For us, gender pay gap reporting is part of a wider agenda to encourage greater transparency and ethical leadership. In November we will be hosting the first of our ethical leadership events focusing on the new Modern Slavery Act and it is our intention to run further events on ethical leadership in the new year, including on pay. In the meantime, we would be very happy to visit your organisation to help you understand what needs to be done to address the new gender pay gap reporting obligations and then work with you to develop practical solutions. To arrange a meeting, please do not hesitate to contact either me or Richard Kenyon or any other member of the team.
In April 2015 we reported on a landmark case setting out what the courts consider to be “in the public interest” in whistleblowing cases (Chesterton Global Ltd and anor v Nurmohamed).
We can now report on a further case that supports that decision. In the case of Underwood v Wincanton plc, the Employment Appeals Tribunal (“EAT”) held that an employee can still be protected under the whistleblowing legislation if they raise a contractual matter specific to their terms of employment, regardless of whether or not it is in the public interest.
The whistleblowing provisions under the Employment Rights Act limit protection to employees who make a disclosure in the reasonable belief that the disclosure is in the public interest.
In this most recent case, Mr Underwood worked as a driver for Wincanton plc until his dismissal in June 2014. He issued claims for automatic unfair dismissal and whistleblowing. In terms of his whistleblowing claim, the disclosure he relied upon was a letter to his employer on behalf of himself and three colleagues about unfair allocation of overtime (this is similar to the earlier case of Chesterton v Nurmohamed where Mr Nurmohamed raised concerns about a commission structure that affected him and 100 other managers).
Mr Underwood’s letter suggested that overtime was being withheld from drivers who were seen by the employer to be awkward in their approach to vehicle safety and roadworthiness. Mr Underwood believed this to be a disclosure that attracted the protection of the whistleblowing legislation. The employer’s defence was that this was not in the public interest – it was simply a grievance about an internal contractual matter.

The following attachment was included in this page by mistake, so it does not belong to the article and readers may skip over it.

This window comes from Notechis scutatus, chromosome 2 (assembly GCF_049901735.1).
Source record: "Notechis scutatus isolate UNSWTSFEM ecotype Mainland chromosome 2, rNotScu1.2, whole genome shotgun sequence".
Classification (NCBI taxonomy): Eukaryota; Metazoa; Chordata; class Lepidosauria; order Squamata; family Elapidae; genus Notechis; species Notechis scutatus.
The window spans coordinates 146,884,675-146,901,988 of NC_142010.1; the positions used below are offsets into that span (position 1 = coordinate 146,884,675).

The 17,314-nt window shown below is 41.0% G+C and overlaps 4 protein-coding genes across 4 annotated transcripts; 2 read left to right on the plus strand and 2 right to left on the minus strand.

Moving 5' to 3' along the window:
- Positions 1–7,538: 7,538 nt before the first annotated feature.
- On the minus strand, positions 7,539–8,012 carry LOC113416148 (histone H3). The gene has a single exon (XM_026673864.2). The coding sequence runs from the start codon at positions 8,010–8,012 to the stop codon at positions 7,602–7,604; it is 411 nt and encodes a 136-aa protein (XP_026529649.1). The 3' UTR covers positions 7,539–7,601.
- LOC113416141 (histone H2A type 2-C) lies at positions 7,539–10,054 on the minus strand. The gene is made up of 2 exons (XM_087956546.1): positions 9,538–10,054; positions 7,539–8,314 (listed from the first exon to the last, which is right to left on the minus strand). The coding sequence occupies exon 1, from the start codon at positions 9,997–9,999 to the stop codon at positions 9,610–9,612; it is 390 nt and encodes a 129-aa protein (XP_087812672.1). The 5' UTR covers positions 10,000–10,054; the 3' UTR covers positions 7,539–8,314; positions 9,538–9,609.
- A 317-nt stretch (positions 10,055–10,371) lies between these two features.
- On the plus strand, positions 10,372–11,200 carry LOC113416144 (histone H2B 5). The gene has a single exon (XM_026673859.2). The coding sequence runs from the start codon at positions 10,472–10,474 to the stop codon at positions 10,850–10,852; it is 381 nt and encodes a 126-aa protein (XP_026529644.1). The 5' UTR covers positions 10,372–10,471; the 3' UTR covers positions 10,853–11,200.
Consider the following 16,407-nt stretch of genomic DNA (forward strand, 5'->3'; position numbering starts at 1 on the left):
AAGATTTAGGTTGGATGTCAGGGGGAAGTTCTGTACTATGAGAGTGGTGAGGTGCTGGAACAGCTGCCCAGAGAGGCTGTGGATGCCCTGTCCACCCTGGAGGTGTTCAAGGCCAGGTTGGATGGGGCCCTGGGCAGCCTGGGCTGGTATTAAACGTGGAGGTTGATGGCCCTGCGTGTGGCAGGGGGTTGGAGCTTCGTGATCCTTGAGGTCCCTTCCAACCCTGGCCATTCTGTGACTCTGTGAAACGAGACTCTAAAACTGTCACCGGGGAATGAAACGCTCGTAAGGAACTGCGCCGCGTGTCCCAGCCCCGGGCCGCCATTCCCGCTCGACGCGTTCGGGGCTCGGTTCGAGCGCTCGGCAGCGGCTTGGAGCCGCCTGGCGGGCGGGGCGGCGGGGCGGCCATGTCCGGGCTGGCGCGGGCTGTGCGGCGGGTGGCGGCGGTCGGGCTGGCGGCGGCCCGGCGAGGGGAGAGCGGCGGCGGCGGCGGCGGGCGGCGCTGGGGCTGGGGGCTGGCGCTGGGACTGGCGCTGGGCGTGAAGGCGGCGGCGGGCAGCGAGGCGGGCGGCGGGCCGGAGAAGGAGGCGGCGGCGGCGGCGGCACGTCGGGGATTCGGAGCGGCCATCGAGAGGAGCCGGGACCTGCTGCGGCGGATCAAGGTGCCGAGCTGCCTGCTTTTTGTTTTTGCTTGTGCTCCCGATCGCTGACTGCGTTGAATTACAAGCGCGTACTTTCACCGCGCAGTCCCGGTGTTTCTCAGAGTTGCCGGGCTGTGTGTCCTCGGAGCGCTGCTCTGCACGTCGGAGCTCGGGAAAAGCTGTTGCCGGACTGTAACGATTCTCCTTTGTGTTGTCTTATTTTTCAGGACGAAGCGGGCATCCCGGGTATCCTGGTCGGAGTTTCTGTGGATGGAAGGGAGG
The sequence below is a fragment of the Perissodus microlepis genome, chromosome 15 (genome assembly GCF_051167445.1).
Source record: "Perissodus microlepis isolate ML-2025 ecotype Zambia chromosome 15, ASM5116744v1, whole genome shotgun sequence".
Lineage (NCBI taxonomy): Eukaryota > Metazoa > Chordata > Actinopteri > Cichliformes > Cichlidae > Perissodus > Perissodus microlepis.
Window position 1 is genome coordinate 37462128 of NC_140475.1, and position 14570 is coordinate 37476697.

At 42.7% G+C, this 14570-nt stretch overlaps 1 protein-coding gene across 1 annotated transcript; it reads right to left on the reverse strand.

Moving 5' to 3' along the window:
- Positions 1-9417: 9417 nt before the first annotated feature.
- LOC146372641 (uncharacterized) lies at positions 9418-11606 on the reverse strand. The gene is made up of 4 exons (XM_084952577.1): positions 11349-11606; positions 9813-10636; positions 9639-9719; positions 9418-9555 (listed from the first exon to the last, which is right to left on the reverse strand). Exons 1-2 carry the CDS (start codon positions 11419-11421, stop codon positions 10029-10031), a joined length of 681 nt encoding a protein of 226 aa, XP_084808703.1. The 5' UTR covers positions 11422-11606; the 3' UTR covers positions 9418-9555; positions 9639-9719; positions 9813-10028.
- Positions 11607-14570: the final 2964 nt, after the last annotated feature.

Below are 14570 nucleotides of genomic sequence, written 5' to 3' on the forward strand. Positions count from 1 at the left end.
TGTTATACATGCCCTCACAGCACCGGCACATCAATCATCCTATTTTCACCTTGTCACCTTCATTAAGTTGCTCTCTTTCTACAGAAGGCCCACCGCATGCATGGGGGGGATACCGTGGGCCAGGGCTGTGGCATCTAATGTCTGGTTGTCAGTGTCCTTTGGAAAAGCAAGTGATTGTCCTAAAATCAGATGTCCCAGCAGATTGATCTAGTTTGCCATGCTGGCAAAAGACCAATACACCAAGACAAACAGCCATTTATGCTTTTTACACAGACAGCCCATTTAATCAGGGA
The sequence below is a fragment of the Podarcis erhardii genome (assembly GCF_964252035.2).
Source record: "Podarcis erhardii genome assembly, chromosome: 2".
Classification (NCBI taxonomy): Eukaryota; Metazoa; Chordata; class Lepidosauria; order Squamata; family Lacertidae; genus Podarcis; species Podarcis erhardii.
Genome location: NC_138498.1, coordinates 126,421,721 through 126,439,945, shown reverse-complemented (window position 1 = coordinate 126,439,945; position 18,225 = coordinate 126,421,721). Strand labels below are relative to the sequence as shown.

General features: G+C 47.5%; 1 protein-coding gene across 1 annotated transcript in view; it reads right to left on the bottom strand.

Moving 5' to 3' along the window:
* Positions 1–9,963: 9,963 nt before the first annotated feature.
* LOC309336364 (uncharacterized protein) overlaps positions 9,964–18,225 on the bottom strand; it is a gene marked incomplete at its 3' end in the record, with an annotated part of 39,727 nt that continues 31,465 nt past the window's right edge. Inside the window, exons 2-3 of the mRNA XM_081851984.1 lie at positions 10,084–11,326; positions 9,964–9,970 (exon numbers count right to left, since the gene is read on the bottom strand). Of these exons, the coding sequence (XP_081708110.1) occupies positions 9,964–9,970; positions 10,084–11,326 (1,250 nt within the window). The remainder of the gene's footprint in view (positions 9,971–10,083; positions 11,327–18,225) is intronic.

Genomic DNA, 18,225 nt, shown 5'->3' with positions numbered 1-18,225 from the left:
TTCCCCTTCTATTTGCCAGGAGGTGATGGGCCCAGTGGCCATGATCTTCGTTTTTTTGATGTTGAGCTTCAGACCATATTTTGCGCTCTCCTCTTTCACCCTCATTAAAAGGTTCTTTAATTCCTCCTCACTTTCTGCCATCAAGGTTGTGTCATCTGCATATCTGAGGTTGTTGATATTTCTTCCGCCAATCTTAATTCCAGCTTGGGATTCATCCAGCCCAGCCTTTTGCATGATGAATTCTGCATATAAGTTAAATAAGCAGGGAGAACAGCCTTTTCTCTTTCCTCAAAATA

The Employment Tribunal (“ET”) agreed with the employer and dismissed Mr Underwood’s claim on the basis that it had no reasonable prospect of success. The Judge ruled that the disclosure was not something that the public would be affected by and therefore it was not reasonable for Mr Underwood to believe that it was in the public interest and consequently Mr Underwood was not protected by the whistleblowing legislation.
Mr Underwood appealed the EAT. The Judge referred to the decision in the earlier case of Chesterton v Nurmohamed which emphasised that what is important, is not whether the disclosure is actually in the public interest, but whether the employee making the disclosure has a reasonable belief that it is in the public interest.
The EAT ruled that the ET in Mr Underwood’s case did not take a consistent approach with the ruling in the Chesterton case. It was held that the ET took too narrow a view of the term “public” failing to recognise that it can refer to a sub-set of the general public, even one composed solely of employees of a particular employer. It was further held that the ET erred in finding that disputes about terms and conditions of employment could not constitute matters of public interest.
For all those reasons, the EAT held that the claim would therefore be allowed to proceed in the ET. We will keep you updated as to progress in this case.